(Snohomish, WA) Large clouds borne from the heat and rising thermals of a central Washington wildfire were visible in the Puget Sound area on Tuesday afternoon and early evening.
Magee is a volunteer firefighter with the Getchell Fire Department in Snohomish County.
The clouds rising over a specific area of the Cascade mountains on Tuesday proved to have a rather predictable behavior: A cloud would rise, then seemingly collapse.
That pattern repeated itself several times.
Might make one think of a fire-breathing dragon exhaling puffs of smoke.
Each “puff” would quickly build, then slowly dissipate before the next determined blow.
There’s a proper (and far more precise) name for this type of cloud.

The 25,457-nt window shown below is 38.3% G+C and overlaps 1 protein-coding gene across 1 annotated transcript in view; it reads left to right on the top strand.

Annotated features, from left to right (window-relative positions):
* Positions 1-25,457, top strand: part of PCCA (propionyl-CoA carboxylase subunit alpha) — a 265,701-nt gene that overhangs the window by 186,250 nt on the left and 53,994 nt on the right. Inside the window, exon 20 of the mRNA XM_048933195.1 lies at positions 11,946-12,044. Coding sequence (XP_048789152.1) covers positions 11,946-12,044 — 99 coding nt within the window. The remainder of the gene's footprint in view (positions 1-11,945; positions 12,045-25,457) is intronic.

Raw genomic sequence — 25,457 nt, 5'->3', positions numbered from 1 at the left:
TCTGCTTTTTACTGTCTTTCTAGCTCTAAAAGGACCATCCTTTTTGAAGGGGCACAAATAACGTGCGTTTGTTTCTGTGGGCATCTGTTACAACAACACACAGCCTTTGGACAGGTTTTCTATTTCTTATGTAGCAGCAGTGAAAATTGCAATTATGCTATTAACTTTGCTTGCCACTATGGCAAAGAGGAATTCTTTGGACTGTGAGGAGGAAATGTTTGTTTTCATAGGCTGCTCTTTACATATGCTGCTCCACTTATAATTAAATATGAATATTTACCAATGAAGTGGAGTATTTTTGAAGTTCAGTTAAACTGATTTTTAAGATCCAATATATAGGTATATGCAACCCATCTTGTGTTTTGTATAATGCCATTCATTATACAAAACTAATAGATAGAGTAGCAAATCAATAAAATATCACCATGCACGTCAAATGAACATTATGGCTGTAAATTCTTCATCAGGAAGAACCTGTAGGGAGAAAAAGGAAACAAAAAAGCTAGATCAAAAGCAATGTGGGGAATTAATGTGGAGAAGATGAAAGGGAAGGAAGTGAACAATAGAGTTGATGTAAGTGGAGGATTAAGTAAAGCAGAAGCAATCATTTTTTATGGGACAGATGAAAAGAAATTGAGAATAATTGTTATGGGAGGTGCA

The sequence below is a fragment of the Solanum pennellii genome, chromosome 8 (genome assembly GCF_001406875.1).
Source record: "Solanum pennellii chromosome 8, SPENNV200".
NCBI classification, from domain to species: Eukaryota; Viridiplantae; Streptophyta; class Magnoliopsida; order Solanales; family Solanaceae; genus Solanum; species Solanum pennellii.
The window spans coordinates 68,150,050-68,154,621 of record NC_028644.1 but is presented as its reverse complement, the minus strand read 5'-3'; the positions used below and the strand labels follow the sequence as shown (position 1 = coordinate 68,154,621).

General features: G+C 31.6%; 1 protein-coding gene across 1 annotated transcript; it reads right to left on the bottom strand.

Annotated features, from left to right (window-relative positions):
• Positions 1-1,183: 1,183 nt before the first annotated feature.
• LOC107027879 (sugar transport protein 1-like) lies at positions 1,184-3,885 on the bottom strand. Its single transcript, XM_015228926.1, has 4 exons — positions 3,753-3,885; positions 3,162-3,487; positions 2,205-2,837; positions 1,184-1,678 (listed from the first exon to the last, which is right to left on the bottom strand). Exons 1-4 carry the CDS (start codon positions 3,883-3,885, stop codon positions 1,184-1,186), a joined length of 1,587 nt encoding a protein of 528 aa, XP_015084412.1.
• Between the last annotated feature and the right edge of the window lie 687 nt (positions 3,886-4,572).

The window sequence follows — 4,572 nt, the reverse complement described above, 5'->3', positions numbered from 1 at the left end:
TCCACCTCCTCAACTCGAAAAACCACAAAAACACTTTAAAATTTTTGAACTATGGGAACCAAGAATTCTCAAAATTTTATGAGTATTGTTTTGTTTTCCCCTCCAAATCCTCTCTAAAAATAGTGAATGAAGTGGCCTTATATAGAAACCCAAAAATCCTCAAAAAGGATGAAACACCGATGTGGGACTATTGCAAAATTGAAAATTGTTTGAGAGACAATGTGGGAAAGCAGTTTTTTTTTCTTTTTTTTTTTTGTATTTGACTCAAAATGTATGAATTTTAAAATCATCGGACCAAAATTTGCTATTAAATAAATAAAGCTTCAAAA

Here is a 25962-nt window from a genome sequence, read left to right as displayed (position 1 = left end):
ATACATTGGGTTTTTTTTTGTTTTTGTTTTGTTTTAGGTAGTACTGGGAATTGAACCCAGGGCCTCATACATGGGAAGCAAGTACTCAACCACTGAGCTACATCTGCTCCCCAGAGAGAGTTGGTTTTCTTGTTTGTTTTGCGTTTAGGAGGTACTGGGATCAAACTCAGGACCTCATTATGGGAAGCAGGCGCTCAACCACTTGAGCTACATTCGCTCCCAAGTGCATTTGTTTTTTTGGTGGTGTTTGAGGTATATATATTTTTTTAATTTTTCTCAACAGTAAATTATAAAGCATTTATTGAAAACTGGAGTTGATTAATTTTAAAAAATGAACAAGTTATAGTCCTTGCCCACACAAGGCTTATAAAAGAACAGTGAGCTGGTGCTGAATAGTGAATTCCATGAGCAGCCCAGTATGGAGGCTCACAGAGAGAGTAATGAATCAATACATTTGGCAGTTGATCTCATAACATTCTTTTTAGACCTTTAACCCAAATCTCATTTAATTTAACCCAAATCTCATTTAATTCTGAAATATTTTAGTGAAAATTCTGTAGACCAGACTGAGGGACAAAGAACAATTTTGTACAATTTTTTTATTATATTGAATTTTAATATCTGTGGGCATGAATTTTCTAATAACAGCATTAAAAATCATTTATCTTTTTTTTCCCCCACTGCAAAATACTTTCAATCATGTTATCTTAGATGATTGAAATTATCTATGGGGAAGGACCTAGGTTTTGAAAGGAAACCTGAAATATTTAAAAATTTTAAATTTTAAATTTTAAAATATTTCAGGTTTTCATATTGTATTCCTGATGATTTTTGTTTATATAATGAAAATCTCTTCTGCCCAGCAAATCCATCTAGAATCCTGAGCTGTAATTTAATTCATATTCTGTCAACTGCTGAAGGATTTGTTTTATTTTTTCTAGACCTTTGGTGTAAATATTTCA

Special thanks to @SnoCo_Scanner (real name is Daron Johnson) for informing me that my Periscope camera and Canon 7D were focused on pyrocumulonimbus clouds.
According to Wikipedia:
The pyrocumulonimbus cloud (pyroCb) is a type of cumulonimbus cloud that forms above a source of heat, such as a wildfire, and may sometimes even extinguish the fire that formed it. It is the most extreme manifestation of a pyrocumulus cloud. According to the American Meteorological Society’s Glossary of Meteorology, a pyrocumulus is “a cumulus cloud formed by a rising thermal from a fire, or enhanced by buoyant plume emissions from an industrial combustion process.”
The photos in this post featuring Tuesday’s pyrocumulonimbus clouds were taken at Glacier Peak High School in Snohomish.
Hot air balloons from nearby Harvey Field eventually appeared over the nearby valley.
As the balloons rode the winds southward, the fire-borne clouds over the Cascades could be seen in the distance beyond them.